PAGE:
Mortgage applications jump 20% in 12 months
The number of mortgages approved in the UK rose by 20% in 2013, Bank of England figures show.
In a further sign of a recovering housing market, 734,969 applications were approved in 2013, compared to 612,654 in 2012.
Property expert Henry Pryor said the trend can largely be put down to government packages such as the now finished Funding for Lending scheme.
"It is not surprising given the stimulus the market has had," he said. "If you give the patient a massive shot of adrenaline they tend to end up looking like a toddler after they've had a bar of chocolate.
"Most people do not want to mention it, but at the end of the day the government has pumped billions into the economy through quantitative easing. Bear in mind the taxpayers are holders in two of the biggest mortgage lenders.
It was announced in November the housing aspect of the Funding for Lending scheme – which allowed mortgage lenders to apply for cheap funding from the Treasury - would be stopped this year, a move widely seen as an attempt to soothe fears over a new housing bubble.
But the government's Help To Buy initiative remains in place. There are two parts to the Help to Buy scheme. The government will offer a five-year, interest free equity loan for buyers of a new build property worth up to £600,000 provided they can raise a 5% deposit.
The second part, the mortgage guarantee, came into effect in October and sees banks offer mortgages up to 95% if a buyer has a deposit of just 5%. The government will then guarantee up to 15% of the properties value.
"Now people would say this [the mortgage approval increase] is good news and something to celebrate, however I don't think things like Help to Buy have had an impact on prices. If you look at the latest numbers from the Land Registry it is clear talk of a housing bubble for many parts of the country is as frankly as laughable as a hose-pipe ban in Somerset.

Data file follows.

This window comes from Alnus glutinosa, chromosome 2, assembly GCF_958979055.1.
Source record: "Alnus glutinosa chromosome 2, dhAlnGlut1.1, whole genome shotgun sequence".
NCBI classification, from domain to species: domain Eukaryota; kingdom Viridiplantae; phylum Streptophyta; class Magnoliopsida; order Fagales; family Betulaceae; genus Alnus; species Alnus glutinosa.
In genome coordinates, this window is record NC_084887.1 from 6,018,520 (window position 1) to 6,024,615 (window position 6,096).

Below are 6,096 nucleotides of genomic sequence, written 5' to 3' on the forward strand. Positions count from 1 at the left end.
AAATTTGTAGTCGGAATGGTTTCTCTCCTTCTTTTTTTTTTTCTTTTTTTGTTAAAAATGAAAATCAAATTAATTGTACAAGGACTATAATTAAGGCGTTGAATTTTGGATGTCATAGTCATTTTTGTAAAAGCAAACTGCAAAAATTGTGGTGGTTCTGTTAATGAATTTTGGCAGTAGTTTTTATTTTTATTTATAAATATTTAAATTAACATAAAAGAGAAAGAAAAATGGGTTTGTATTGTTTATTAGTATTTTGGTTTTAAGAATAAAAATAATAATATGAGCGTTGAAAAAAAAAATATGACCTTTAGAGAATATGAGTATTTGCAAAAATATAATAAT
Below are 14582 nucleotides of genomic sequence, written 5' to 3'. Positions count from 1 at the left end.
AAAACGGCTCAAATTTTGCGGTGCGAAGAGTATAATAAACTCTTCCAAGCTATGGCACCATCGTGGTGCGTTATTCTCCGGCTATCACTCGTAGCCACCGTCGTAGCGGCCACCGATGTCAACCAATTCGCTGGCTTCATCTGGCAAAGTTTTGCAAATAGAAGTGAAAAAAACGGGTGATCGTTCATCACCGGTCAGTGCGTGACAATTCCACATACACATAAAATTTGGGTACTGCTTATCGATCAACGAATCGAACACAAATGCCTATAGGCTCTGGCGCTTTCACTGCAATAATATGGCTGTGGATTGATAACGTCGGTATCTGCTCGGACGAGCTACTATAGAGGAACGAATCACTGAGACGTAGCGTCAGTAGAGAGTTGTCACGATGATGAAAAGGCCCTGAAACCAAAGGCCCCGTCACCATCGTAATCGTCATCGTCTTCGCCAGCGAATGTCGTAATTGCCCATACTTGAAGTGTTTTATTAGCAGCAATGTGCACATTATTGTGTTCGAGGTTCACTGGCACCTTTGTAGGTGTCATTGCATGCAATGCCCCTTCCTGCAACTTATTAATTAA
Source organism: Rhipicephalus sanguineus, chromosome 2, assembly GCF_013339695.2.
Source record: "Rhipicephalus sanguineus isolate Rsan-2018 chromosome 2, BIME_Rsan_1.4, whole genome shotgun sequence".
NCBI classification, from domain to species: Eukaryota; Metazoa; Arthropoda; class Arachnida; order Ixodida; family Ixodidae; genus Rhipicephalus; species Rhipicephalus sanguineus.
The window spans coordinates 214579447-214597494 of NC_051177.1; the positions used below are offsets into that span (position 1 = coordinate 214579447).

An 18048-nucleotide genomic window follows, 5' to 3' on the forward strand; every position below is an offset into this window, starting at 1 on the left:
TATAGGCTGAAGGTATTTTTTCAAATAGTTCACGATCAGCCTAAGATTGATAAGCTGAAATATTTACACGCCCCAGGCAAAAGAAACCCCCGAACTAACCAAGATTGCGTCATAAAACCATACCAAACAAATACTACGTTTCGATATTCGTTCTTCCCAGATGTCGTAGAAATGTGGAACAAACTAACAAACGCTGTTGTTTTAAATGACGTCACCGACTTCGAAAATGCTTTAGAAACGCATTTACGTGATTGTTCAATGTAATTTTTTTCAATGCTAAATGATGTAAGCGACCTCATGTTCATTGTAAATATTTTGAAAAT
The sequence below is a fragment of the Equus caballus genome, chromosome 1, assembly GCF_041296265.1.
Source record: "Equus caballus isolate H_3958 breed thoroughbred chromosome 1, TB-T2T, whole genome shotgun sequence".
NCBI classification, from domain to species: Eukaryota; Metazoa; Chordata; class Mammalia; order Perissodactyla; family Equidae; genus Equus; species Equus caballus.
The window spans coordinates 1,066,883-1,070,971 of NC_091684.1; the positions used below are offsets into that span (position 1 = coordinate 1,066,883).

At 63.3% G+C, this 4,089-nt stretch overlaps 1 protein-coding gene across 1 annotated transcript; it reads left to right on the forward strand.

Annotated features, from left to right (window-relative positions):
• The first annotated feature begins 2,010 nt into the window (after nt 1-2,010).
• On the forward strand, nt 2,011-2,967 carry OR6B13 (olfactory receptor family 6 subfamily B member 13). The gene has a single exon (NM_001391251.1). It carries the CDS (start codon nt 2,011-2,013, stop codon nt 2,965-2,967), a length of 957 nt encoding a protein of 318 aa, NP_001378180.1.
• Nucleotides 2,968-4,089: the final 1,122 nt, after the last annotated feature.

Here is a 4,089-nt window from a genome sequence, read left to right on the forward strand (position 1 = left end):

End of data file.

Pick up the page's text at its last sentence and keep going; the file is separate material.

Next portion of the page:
"Talk of a bubble would be more appropriate in Hackney where prices rose by 17% last year, as opposed to somewhere like Salford where prices have dropped.
"It is good news mortgage levels are up and the impact it has had on builders to don their hard hats again. But I think the market is much more determined by people spending the money they want to spend, rather than any institution and their polices, which is probably the way it should be."
According to Nationwide, UK house prices increased by 0.7% in January, with the average home now costing buyers £176,491.
Lower interest rates encourage people to spend, not save. But when interest rates can go no lower and there is a sharp drop in consumer and business spending, a central bank’s only option to stimulate demand is to pump money into the economy directly. This is quantitative easing. The Bank of England purchases assets (usually government bonds, or gilts) from private sector businesses such as insurance companies, banks and pension funds financed by new money the Bank creates electronically (it doesn’t physically print the banknotes). The sellers use the money to switch into other assets, such as shares or corporate bonds or else use it to lend to consumers and businesses, which pushes up demand and stimulates the economy.